Compensation For Corporate Directors Increased Modestly In 2011, Towers Watson Analysis Finds

For the second consecutive year, compensation for outside directors at the nation’s largest corporations has increased moderately, an indication that pay for outside directors has returned to an environment of regular, modest pay increases not seen since before the economic crisis, according to an annual analysis by global professional services company Towers Watson (NYSE, NASDAQ: TW). The analysis also found that while overall pay levels were relatively stable, companies continue to refine the design of their director pay packages, presumably in response to internal and external pressures.

The Towers Watson annual analysis of director compensation at Fortune 500 companies found that total compensation for directors in 2011 climbed 5% over 2010 levels. That is on par with the 6% median increase in director compensation in 2010. Much of the increase was fueled by rising levels of stock compensation, reflecting higher stock prices for many U.S. companies last year, as cash-based pay remained relatively flat.

Specifically, the analysis showed the following changes to outside director pay packages:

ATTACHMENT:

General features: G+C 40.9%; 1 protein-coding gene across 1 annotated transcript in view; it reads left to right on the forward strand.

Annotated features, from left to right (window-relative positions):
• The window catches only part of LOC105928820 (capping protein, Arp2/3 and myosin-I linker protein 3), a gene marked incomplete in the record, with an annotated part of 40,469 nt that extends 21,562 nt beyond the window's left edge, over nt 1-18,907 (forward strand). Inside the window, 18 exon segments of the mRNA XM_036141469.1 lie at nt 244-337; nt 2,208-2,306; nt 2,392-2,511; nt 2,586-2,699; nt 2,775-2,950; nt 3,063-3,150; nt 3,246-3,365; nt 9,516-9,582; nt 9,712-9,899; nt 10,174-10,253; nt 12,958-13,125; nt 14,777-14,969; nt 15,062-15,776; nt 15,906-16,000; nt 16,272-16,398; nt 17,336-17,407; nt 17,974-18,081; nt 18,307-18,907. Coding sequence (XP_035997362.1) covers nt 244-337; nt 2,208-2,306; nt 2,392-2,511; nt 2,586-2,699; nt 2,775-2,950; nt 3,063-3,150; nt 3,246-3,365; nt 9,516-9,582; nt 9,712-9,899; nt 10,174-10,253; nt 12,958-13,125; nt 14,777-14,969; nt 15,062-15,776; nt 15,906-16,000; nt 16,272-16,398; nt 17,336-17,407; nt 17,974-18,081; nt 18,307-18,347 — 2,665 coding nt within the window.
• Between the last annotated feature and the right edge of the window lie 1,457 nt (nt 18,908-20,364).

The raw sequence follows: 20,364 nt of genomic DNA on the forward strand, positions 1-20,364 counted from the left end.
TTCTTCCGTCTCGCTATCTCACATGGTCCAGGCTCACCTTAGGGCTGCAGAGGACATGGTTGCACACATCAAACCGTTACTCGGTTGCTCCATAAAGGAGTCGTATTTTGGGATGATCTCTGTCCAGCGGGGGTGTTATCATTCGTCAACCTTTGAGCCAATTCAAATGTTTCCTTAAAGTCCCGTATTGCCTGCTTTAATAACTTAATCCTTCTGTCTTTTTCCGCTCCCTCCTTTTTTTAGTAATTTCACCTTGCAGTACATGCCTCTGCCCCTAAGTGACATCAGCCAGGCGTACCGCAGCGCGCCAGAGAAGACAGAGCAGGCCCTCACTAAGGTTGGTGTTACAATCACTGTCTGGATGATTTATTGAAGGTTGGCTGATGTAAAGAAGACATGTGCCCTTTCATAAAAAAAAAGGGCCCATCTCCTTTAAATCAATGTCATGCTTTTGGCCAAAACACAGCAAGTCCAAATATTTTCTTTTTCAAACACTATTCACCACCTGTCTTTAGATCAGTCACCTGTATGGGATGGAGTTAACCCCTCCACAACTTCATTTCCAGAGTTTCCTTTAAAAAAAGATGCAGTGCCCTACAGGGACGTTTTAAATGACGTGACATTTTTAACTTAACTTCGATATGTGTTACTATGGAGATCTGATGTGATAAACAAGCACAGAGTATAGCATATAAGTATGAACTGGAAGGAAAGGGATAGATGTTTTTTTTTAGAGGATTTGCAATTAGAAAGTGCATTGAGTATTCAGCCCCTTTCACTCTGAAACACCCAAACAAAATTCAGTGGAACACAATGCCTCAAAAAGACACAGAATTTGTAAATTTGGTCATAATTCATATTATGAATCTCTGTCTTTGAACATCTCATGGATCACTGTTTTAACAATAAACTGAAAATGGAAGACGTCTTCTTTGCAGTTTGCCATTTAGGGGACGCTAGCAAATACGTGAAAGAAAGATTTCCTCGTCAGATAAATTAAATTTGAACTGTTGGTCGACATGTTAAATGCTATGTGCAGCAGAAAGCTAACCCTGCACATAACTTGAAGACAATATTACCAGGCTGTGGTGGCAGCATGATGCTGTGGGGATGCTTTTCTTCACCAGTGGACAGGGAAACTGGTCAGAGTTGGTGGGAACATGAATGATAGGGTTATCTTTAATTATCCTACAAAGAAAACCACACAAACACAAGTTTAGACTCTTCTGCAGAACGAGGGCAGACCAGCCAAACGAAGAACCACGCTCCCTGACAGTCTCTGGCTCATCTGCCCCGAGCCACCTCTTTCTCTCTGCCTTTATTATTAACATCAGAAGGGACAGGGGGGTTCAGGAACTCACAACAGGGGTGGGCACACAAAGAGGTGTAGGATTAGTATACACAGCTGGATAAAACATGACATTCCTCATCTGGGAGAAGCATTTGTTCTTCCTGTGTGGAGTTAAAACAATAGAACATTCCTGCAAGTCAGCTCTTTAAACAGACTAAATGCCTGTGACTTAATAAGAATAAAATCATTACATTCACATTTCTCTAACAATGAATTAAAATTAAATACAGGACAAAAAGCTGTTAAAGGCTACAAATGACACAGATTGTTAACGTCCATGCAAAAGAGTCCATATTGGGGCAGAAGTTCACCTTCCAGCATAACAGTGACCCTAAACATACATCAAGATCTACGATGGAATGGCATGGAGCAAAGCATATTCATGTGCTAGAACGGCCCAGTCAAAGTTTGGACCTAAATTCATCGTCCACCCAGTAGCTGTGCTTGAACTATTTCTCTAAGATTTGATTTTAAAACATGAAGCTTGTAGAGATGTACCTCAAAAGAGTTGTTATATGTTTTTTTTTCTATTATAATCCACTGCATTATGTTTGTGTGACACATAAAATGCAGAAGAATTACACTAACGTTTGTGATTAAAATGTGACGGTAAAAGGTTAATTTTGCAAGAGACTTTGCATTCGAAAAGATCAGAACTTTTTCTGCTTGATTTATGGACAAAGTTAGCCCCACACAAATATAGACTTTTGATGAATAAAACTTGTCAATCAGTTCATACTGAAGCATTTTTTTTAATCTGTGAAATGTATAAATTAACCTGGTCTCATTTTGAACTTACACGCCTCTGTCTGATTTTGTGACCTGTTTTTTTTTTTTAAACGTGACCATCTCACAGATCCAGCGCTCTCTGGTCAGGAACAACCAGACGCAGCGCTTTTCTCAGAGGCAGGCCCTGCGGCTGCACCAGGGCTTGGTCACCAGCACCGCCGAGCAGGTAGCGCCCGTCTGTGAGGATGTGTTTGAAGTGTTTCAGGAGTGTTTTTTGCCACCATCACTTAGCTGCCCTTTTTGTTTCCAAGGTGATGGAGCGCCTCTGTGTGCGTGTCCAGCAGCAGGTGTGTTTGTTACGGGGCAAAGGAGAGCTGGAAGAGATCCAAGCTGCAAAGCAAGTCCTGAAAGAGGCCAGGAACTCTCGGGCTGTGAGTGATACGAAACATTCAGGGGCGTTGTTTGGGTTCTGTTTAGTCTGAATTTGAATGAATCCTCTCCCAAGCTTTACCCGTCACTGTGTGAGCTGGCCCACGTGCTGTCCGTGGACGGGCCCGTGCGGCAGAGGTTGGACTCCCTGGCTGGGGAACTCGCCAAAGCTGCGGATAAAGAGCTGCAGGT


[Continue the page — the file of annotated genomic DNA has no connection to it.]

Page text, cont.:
• Total direct compensation increased in 2011 to a median value of $220,000, up 5% from $210,266 in 2010. Total compensation includes cash pay and annual or recurring stock awards.
  • Equity award values rose to $124,986 in 2011, from $114,728 in 2010, a 9% increase.
  • Cash compensation increased by almost 4%, from $89,000 in 2010 to $92,500 last year.
  • Pay mix consisted of roughly the same mix of compensation as in 2010. More than half (55%) of director pay came from equity in 2011, while 45% was from cash.

“It appears that pay for outside directors has returned to a pattern of more steady increases, and the rate of growth is aligned with what we see in executive total compensation increases,” said Doug Friske, global head of executive compensation consulting at Towers Watson. “The demand for strong, talented directors to serve on boards continues to grow, which could, in turn, place upward pressure on how companies compensate their directors in the future. Rising stock prices will also likely contribute to higher director pay values, though declines could stifle any continued growth.”

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